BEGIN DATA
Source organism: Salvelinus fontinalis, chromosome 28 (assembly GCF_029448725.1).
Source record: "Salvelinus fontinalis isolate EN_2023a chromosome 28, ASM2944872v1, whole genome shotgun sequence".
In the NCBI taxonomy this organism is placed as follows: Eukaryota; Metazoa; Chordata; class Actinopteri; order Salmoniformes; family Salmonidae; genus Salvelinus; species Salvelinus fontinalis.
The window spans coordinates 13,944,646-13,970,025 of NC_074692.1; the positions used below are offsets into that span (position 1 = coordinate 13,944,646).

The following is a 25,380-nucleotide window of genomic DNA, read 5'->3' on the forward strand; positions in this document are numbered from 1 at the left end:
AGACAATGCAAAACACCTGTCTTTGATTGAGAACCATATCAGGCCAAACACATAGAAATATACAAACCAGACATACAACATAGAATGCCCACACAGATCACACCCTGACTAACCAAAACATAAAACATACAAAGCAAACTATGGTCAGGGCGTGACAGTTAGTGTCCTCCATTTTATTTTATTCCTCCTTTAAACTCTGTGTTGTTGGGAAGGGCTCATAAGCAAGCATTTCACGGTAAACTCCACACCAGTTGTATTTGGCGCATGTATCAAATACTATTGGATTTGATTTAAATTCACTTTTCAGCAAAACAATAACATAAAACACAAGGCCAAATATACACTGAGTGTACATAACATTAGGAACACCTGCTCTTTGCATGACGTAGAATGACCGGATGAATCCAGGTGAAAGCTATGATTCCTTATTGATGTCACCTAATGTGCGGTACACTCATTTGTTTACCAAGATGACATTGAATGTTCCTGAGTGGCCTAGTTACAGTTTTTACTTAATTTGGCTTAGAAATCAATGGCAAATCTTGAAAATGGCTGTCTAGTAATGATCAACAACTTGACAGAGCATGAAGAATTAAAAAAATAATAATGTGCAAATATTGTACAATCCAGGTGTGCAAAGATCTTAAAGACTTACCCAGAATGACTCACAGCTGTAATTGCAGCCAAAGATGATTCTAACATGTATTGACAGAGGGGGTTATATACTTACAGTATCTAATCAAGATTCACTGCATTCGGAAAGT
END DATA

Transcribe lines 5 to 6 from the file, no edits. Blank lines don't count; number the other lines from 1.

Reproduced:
The following is a 25,380-nucleotide window of genomic DNA, read 5'->3' on the forward strand; positions in this document are numbered from 1 at the left end:
AGACAATGCAAAACACCTGTCTTTGATTGAGAACCATATCAGGCCAAACACATAGAAATATACAAACCAGACATACAACATAGAATGCCCACACAGATCACACCCTGACTAACCAAAACATAAAACATACAAAGCAAACTATGGTCAGGGCGTGACAGTTAGTGTCCTCCATTTTATTTTATTCCTCCTTTAAACTCTGTGTTGTTGGGAAGGGCTCATAAGCAAGCATTTCACGGTAAACTCCACACCAGTTGTATTTGGCGCATGTATCAAATACTATTGGATTTGATTTAAATTCACTTTTCAGCAAAACAATAACATAAAACACAAGGCCAAATATACACTGAGTGTACATAACATTAGGAACACCTGCTCTTTGCATGACGTAGAATGACCGGATGAATCCAGGTGAAAGCTATGATTCCTTATTGATGTCACCTAATGTGCGGTACACTCATTTGTTTACCAAGATGACATTGAATGTTCCTGAGTGGCCTAGTTACAGTTTTTACTTAATTTGGCTTAGAAATCAATGGCAAATCTTGAAAATGGCTGTCTAGTAATGATCAACAACTTGACAGAGCATGAAGAATTAAAAAAATAATAATGTGCAAATATTGTACAATCCAGGTGTGCAAAGATCTTAAAGACTTACCCAGAATGACTCACAGCTGTAATTGCAGCCAAAGATGATTCTAACATGTATTGACAGAGGGGGTTATATACTTACAGTATCTAATCAAGATTCACTGCATTCGGAAAGT